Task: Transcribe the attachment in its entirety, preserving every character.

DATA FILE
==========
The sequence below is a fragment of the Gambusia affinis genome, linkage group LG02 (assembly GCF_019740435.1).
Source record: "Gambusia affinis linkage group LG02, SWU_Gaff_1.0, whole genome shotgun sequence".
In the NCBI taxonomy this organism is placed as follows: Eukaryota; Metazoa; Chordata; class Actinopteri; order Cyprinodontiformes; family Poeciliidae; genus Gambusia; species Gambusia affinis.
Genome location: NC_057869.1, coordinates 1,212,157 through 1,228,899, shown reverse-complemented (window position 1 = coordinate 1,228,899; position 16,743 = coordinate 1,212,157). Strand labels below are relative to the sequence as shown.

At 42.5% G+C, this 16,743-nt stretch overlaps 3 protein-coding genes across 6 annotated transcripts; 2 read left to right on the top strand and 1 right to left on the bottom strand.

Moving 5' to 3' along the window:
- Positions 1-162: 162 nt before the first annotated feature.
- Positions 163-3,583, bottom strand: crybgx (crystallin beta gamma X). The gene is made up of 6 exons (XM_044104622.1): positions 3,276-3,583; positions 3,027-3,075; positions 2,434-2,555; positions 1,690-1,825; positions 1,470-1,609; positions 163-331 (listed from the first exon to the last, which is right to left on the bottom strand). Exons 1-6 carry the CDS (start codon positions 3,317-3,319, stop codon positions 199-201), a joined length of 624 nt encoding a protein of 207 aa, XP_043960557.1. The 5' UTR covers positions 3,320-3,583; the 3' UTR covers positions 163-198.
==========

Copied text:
The sequence below is a fragment of the Gambusia affinis genome, linkage group LG02 (assembly GCF_019740435.1).
Source record: "Gambusia affinis linkage group LG02, SWU_Gaff_1.0, whole genome shotgun sequence".
In the NCBI taxonomy this organism is placed as follows: Eukaryota; Metazoa; Chordata; class Actinopteri; order Cyprinodontiformes; family Poeciliidae; genus Gambusia; species Gambusia affinis.
Genome location: NC_057869.1, coordinates 1,212,157 through 1,228,899, shown reverse-complemented (window position 1 = coordinate 1,228,899; position 16,743 = coordinate 1,212,157). Strand labels below are relative to the sequence as shown.

At 42.5% G+C, this 16,743-nt stretch overlaps 3 protein-coding genes across 6 annotated transcripts; 2 read left to right on the top strand and 1 right to left on the bottom strand.

Moving 5' to 3' along the window:
- Positions 1-162: 162 nt before the first annotated feature.
- Positions 163-3,583, bottom strand: crybgx (crystallin beta gamma X). The gene is made up of 6 exons (XM_044104622.1): positions 3,276-3,583; positions 3,027-3,075; positions 2,434-2,555; positions 1,690-1,825; positions 1,470-1,609; positions 163-331 (listed from the first exon to the last, which is right to left on the bottom strand). Exons 1-6 carry the CDS (start codon positions 3,317-3,319, stop codon positions 199-201), a joined length of 624 nt encoding a protein of 207 aa, XP_043960557.1. The 5' UTR covers positions 3,320-3,583; the 3' UTR covers positions 163-198.